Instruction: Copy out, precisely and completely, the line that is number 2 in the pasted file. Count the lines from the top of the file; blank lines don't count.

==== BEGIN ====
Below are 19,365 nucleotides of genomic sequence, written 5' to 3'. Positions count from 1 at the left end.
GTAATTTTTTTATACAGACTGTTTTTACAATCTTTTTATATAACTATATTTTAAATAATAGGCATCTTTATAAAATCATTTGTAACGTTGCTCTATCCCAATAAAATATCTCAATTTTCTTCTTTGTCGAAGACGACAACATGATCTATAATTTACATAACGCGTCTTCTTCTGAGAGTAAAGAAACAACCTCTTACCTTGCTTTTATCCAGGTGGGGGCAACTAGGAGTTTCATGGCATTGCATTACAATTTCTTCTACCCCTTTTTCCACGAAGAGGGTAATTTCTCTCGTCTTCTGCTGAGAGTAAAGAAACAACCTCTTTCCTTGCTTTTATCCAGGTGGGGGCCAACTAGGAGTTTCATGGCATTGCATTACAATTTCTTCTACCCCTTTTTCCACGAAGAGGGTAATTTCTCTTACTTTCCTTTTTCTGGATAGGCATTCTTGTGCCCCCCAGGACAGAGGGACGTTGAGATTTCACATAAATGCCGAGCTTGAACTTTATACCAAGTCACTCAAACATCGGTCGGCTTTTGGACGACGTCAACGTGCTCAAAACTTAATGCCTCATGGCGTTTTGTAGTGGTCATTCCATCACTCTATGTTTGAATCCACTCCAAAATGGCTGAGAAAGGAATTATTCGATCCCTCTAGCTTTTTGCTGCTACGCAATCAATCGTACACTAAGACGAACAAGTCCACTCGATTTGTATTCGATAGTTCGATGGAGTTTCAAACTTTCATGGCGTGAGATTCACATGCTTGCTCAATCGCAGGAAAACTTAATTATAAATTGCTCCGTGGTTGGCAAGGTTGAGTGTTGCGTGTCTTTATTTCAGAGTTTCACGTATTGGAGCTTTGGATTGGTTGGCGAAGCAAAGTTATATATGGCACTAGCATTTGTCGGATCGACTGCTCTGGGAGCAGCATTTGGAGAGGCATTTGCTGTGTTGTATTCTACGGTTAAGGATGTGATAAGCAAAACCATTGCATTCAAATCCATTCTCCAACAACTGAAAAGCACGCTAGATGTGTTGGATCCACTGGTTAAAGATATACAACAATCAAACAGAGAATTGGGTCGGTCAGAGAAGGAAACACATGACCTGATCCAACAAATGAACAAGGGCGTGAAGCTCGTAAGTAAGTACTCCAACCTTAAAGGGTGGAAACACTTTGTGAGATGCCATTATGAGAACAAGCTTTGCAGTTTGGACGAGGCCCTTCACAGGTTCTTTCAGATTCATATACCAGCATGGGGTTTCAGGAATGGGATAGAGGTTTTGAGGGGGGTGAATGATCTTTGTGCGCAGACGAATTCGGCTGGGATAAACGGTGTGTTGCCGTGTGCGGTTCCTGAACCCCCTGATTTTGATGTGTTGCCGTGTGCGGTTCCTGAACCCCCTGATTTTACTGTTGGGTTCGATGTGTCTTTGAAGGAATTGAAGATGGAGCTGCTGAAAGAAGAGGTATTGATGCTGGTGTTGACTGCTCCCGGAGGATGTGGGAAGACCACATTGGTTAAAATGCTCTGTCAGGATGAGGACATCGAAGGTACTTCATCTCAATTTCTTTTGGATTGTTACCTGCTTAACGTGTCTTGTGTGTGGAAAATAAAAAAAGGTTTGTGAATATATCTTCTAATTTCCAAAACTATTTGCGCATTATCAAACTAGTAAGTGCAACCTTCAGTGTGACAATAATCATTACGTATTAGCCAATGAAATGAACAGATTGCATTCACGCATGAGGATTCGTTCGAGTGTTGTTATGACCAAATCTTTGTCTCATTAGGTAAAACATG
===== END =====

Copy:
GTAATTTTTTTATACAGACTGTTTTTACAATCTTTTTATATAACTATATTTTAAATAATAGGCATCTTTATAAAATCATTTGTAACGTTGCTCTATCCCAATAAAATATCTCAATTTTCTTCTTTGTCGAAGACGACAACATGATCTATAATTTACATAACGCGTCTTCTTCTGAGAGTAAAGAAACAACCTCTTACCTTGCTTTTATCCAGGTGGGGGCAACTAGGAGTTTCATGGCATTGCATTACAATTTCTTCTACCCCTTTTTCCACGAAGAGGGTAATTTCTCTCGTCTTCTGCTGAGAGTAAAGAAACAACCTCTTTCCTTGCTTTTATCCAGGTGGGGGCCAACTAGGAGTTTCATGGCATTGCATTACAATTTCTTCTACCCCTTTTTCCACGAAGAGGGTAATTTCTCTTACTTTCCTTTTTCTGGATAGGCATTCTTGTGCCCCCCAGGACAGAGGGACGTTGAGATTTCACATAAATGCCGAGCTTGAACTTTATACCAAGTCACTCAAACATCGGTCGGCTTTTGGACGACGTCAACGTGCTCAAAACTTAATGCCTCATGGCGTTTTGTAGTGGTCATTCCATCACTCTATGTTTGAATCCACTCCAAAATGGCTGAGAAAGGAATTATTCGATCCCTCTAGCTTTTTGCTGCTACGCAATCAATCGTACACTAAGACGAACAAGTCCACTCGATTTGTATTCGATAGTTCGATGGAGTTTCAAACTTTCATGGCGTGAGATTCACATGCTTGCTCAATCGCAGGAAAACTTAATTATAAATTGCTCCGTGGTTGGCAAGGTTGAGTGTTGCGTGTCTTTATTTCAGAGTTTCACGTATTGGAGCTTTGGATTGGTTGGCGAAGCAAAGTTATATATGGCACTAGCATTTGTCGGATCGACTGCTCTGGGAGCAGCATTTGGAGAGGCATTTGCTGTGTTGTATTCTACGGTTAAGGATGTGATAAGCAAAACCATTGCATTCAAATCCATTCTCCAACAACTGAAAAGCACGCTAGATGTGTTGGATCCACTGGTTAAAGATATACAACAATCAAACAGAGAATTGGGTCGGTCAGAGAAGGAAACACATGACCTGATCCAACAAATGAACAAGGGCGTGAAGCTCGTAAGTAAGTACTCCAACCTTAAAGGGTGGAAACACTTTGTGAGATGCCATTATGAGAACAAGCTTTGCAGTTTGGACGAGGCCCTTCACAGGTTCTTTCAGATTCATATACCAGCATGGGGTTTCAGGAATGGGATAGAGGTTTTGAGGGGGGTGAATGATCTTTGTGCGCAGACGAATTCGGCTGGGATAAACGGTGTGTTGCCGTGTGCGGTTCCTGAACCCCCTGATTTTGATGTGTTGCCGTGTGCGGTTCCTGAACCCCCTGATTTTACTGTTGGGTTCGATGTGTCTTTGAAGGAATTGAAGATGGAGCTGCTGAAAGAAGAGGTATTGATGCTGGTGTTGACTGCTCCCGGAGGATGTGGGAAGACCACATTGGTTAAAATGCTCTGTCAGGATGAGGACATCGAAGGTACTTCATCTCAATTTCTTTTGGATTGTTACCTGCTTAACGTGTCTTGTGTGTGGAAAATAAAAAAAGGTTTGTGAATATATCTTCTAATTTCCAAAACTATTTGCGCATTATCAAACTAGTAAGTGCAACCTTCAGTGTGACAATAATCATTACGTATTAGCCAATGAAATGAACAGATTGCATTCACGCATGAGGATTCGTTCGAGTGTTGTTATGACCAAATCTTTGTCTCATTAGGTAAAACATG